In response to the question of whether there is a tunnel or not, I have used scuba in that swimming hole, including up underneath the rapids at the beginning of the swimming hole many times.  There is not a tunnel. There is however, a narrow channel that drops over 2 different ledges until you reach the bottom at about 30 feet.  The bottom is roughly straight out from the cave, and has a current that moves in a circle.  The water then pushes up and spreads out into the more calm area at the bottom end of the swimming hole.  At different times of the year, the current acts very different depending the volume of water comming down the river.  On a normal year, the water flow is to high and fast to swim much before July 4. There is a small cave in the side of the bottom hole, but it doesn't effect the current. Usually when a person jumps out into the rapids, they will go under water for a few seconds then float to the surface for the rest of the ride.  If we are planning a trip there, we throw in some life jackets so we don't have to worry about the little ones or those who might not be comfortable in the currents.  It is a great place, and our family has spent many enjoyable hours there over the past 50 years.  We still enjoy it with our grand children and now great grand child.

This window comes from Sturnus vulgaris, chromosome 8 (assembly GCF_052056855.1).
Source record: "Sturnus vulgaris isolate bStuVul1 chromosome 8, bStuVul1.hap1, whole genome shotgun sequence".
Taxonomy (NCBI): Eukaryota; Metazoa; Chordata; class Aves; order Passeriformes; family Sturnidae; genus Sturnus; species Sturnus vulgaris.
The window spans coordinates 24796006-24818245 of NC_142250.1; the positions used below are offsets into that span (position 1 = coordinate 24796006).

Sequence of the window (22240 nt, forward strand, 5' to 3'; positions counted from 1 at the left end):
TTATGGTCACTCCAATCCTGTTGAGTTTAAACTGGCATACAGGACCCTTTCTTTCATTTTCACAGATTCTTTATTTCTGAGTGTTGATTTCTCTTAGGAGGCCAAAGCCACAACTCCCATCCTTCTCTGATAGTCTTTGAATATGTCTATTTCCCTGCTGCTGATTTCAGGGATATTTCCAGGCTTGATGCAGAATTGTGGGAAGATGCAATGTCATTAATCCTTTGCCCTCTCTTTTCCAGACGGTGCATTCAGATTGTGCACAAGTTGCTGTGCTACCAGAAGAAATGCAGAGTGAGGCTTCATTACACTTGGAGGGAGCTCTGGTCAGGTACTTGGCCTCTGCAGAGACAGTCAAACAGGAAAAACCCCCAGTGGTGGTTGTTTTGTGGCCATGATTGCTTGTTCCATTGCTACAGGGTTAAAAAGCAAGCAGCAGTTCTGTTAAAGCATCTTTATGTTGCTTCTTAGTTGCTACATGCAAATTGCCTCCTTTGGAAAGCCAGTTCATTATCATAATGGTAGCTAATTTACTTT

I wasn't there nore have i met anyone in her family but i give my best wishes ans condolances to her family just becase i'm a teen dosn't mean i cant be poliht but i do have a question wouldn't the people in her party have noticed her gone and how did she slip in the first place. thirdly it takes at least two hours for the body to lose all of the oxogen and make us sink but it was only five mins so shuoldn't she have floated?

I m so shocked that the news in tw didn't even report this accident. The young and brilliant lady died in foreign in peace.

There was a very nice young lady from Taiwan who worked at Glacier Park last summer. Her American name was also Irene but I don't know her true name. I saw this comment and my heart sank.